Myths About Spaying and Neutering

MYTH: Pets get fat and lazy after they are spayed or neutered.

FACT: As long as you correctly monitor your pet’s diet and provide them with plenty of exercise, your pet will remain healthy and active. This is true of any pet, independent of spaying and neutering.

MYTH: It’s better to have one litter first.

FACT: There is compounding medical evidence that reflects that spaying your pet, especially before her first heat cycle, reduces or eliminates the risk of developing mammary tumors or ovarian and uterine cancers.

MYTH: I want my children to experience the miracle of birth.

FACT: Birthing in cats and dogs typically occur at night, so it is unlikely your children will witness the actual birthing process. Furthermore, mothers tend to prefer privacy while they are giving birth, thus watching the process may add unnecessary stress to the situation. An alternative you should consider is fostering homeless kittens and puppies for your local animal care center or rescue organizations. This way, your children can get the same experience, but they also learn the social responsibility of caring for animals and the impacts of pet overpopulation.

MYTH: My pet is a purebred.

FACT: There are networks of responsible, professional breeders that work to preserve the breed. 25% of dogs in animal care centers are, in fact, purebred. It is unnecessary for you to breed your purebred dog just because your dog is purebred.

MYTH: I do not want my male pet to feel less “manly,” or I do not want my female pet to miss out on the miracle of birth.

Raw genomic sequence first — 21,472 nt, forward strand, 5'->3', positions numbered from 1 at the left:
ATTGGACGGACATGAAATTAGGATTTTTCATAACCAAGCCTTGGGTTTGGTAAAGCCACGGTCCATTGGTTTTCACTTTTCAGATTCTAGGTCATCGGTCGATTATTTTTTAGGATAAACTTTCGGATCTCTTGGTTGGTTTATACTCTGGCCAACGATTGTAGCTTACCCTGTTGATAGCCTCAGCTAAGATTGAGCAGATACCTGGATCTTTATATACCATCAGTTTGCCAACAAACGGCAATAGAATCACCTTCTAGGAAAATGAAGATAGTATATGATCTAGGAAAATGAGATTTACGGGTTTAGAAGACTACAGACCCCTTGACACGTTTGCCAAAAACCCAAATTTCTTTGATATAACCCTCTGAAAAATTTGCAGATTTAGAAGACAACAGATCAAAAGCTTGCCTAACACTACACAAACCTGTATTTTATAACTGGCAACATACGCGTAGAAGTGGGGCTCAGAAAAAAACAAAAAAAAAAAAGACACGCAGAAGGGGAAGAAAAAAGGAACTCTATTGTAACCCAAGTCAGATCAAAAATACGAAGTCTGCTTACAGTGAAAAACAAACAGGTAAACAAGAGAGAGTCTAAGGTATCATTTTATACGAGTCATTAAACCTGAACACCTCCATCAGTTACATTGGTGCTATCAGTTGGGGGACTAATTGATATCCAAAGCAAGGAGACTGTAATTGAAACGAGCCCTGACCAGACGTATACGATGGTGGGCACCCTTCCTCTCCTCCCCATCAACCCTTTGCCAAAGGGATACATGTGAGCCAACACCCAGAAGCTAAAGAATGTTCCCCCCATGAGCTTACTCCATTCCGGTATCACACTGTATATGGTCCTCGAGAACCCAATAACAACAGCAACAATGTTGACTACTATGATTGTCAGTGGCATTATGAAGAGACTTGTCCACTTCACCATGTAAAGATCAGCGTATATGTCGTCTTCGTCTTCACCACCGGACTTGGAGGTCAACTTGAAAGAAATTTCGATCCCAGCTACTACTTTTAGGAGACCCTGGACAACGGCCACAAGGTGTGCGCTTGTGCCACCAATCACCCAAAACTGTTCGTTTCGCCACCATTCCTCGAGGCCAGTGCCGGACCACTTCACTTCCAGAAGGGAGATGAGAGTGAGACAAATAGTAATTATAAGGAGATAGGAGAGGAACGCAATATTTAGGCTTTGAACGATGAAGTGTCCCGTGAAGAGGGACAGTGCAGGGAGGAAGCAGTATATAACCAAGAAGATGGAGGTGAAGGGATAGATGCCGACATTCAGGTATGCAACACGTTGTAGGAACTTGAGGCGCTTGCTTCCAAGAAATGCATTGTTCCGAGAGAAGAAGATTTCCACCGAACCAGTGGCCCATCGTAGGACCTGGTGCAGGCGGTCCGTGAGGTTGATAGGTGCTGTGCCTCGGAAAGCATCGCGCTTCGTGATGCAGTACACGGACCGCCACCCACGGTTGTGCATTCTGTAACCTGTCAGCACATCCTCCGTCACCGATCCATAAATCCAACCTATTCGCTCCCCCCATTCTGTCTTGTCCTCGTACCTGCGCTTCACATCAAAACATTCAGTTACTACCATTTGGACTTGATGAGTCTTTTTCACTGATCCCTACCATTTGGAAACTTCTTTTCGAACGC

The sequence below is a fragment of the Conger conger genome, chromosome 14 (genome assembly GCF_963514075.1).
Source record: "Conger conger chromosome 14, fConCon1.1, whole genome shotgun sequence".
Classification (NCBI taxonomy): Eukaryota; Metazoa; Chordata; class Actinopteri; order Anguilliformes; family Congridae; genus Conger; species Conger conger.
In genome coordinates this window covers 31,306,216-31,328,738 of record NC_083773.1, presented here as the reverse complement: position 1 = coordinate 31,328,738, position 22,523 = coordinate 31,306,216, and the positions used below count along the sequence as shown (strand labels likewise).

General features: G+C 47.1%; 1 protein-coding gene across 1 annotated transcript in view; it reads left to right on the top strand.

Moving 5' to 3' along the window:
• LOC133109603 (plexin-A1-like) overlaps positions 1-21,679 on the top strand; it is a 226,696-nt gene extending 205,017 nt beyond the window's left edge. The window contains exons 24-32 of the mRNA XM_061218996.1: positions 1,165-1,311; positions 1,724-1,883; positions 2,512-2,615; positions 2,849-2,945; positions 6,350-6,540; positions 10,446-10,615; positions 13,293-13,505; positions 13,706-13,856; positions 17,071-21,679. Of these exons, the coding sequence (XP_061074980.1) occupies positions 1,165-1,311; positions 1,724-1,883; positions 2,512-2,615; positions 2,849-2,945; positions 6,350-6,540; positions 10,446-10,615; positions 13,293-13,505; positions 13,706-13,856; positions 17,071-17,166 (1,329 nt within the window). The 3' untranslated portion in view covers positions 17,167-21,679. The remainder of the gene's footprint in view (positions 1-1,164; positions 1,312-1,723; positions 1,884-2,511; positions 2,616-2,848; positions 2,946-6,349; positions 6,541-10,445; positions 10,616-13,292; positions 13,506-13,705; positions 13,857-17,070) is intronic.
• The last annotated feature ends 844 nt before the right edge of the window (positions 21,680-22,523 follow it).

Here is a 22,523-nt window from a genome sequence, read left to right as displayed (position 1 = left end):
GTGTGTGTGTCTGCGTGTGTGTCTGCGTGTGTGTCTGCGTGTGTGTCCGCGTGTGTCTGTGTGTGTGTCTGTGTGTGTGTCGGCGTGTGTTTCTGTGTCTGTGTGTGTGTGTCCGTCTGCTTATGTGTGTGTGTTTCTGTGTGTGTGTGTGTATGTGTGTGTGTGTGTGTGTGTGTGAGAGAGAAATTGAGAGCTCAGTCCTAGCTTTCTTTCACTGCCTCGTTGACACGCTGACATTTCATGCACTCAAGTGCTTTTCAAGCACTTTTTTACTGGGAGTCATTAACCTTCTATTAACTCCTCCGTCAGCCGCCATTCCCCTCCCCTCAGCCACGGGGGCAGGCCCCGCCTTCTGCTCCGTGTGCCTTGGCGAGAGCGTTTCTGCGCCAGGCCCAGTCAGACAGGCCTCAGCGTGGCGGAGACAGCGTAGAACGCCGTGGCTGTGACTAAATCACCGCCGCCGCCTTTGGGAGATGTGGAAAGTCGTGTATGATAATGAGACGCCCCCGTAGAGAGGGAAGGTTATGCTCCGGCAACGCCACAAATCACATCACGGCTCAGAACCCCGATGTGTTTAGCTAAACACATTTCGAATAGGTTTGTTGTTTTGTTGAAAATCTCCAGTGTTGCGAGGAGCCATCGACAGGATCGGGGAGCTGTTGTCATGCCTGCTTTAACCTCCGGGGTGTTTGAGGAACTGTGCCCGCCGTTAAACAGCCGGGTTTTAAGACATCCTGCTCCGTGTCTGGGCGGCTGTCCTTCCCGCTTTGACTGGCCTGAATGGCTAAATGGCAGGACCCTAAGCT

FACT: Cats and dogs do not have any concept of sexual identity or ego. Spaying and neutering does not have any emotional affect on your pet.

MYTH: My pet is so special and I want to produce more just like him.

FACT: It is possible for the offspring to look similar to your pet. However, when you factor in the new genes from your pet’s mate as well as the different environmental factors, it is virtually impossible for your pet’s offspring to be just like your pet. The offspring will be individual animals with entire personalities of their very own.

MYTH: I will find good homes for all the puppies.

FACT: You may be able to find homes for each of the offspring, but what about when each of them have litters?

Will each of those offspring be placed into a good home? The fact of the matter is that there are more pets than there are homes for them. Pet overpopulation is created and perpetuated with each new litter.

MYTH: Dogs are less protective if they are spayed or neutered.

FACT: Spaying and neutering does not affect a dog’s instinct to protect their home and family. A dog’s propensity for protectiveness is dictated by personality, training, and genetics – not by sex hormones.

MYTH: It is too expensive to spay or neuter my pet.

FACT: The cost of care for a pregnant female and her litter or for a pet that has developed ovarian, uterine, or prostate cancer is MUCH more than the cost of a simple spay or neuter.



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